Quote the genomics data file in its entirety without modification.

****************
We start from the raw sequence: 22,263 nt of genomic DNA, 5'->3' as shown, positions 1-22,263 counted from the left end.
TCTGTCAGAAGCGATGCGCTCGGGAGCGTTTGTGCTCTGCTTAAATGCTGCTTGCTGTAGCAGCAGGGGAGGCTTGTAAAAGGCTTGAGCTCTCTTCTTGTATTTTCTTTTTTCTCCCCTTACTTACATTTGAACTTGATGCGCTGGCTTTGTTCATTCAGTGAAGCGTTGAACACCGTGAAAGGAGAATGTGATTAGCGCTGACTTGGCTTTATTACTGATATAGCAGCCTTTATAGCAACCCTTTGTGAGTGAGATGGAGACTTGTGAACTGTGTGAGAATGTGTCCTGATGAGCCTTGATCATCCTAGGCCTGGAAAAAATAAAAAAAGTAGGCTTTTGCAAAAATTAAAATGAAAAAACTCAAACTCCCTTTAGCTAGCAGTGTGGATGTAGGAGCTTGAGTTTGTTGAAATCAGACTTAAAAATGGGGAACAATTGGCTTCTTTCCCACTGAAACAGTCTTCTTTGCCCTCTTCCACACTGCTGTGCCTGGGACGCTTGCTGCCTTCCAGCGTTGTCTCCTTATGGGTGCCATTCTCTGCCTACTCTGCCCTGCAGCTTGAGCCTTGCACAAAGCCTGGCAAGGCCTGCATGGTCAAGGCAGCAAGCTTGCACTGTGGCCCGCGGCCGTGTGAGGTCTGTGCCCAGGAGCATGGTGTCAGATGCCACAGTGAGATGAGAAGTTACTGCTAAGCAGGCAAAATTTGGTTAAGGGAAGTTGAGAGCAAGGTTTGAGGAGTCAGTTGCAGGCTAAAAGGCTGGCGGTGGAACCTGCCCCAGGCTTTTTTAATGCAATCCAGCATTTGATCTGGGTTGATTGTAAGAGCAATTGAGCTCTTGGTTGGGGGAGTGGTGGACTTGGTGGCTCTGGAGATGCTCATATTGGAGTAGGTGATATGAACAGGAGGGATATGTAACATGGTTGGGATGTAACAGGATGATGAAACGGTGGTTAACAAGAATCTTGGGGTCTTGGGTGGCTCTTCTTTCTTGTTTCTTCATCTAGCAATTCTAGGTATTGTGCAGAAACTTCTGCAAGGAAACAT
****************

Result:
We start from the raw sequence: 22,263 nt of genomic DNA, 5'->3' as shown, positions 1-22,263 counted from the left end.
TCTGTCAGAAGCGATGCGCTCGGGAGCGTTTGTGCTCTGCTTAAATGCTGCTTGCTGTAGCAGCAGGGGAGGCTTGTAAAAGGCTTGAGCTCTCTTCTTGTATTTTCTTTTTTCTCCCCTTACTTACATTTGAACTTGATGCGCTGGCTTTGTTCATTCAGTGAAGCGTTGAACACCGTGAAAGGAGAATGTGATTAGCGCTGACTTGGCTTTATTACTGATATAGCAGCCTTTATAGCAACCCTTTGTGAGTGAGATGGAGACTTGTGAACTGTGTGAGAATGTGTCCTGATGAGCCTTGATCATCCTAGGCCTGGAAAAAATAAAAAAAGTAGGCTTTTGCAAAAATTAAAATGAAAAAACTCAAACTCCCTTTAGCTAGCAGTGTGGATGTAGGAGCTTGAGTTTGTTGAAATCAGACTTAAAAATGGGGAACAATTGGCTTCTTTCCCACTGAAACAGTCTTCTTTGCCCTCTTCCACACTGCTGTGCCTGGGACGCTTGCTGCCTTCCAGCGTTGTCTCCTTATGGGTGCCATTCTCTGCCTACTCTGCCCTGCAGCTTGAGCCTTGCACAAAGCCTGGCAAGGCCTGCATGGTCAAGGCAGCAAGCTTGCACTGTGGCCCGCGGCCGTGTGAGGTCTGTGCCCAGGAGCATGGTGTCAGATGCCACAGTGAGATGAGAAGTTACTGCTAAGCAGGCAAAATTTGGTTAAGGGAAGTTGAGAGCAAGGTTTGAGGAGTCAGTTGCAGGCTAAAAGGCTGGCGGTGGAACCTGCCCCAGGCTTTTTTAATGCAATCCAGCATTTGATCTGGGTTGATTGTAAGAGCAATTGAGCTCTTGGTTGGGGGAGTGGTGGACTTGGTGGCTCTGGAGATGCTCATATTGGAGTAGGTGATATGAACAGGAGGGATATGTAACATGGTTGGGATGTAACAGGATGATGAAACGGTGGTTAACAAGAATCTTGGGGTCTTGGGTGGCTCTTCTTTCTTGTTTCTTCATCTAGCAATTCTAGGTATTGTGCAGAAACTTCTGCAAGGAAACAT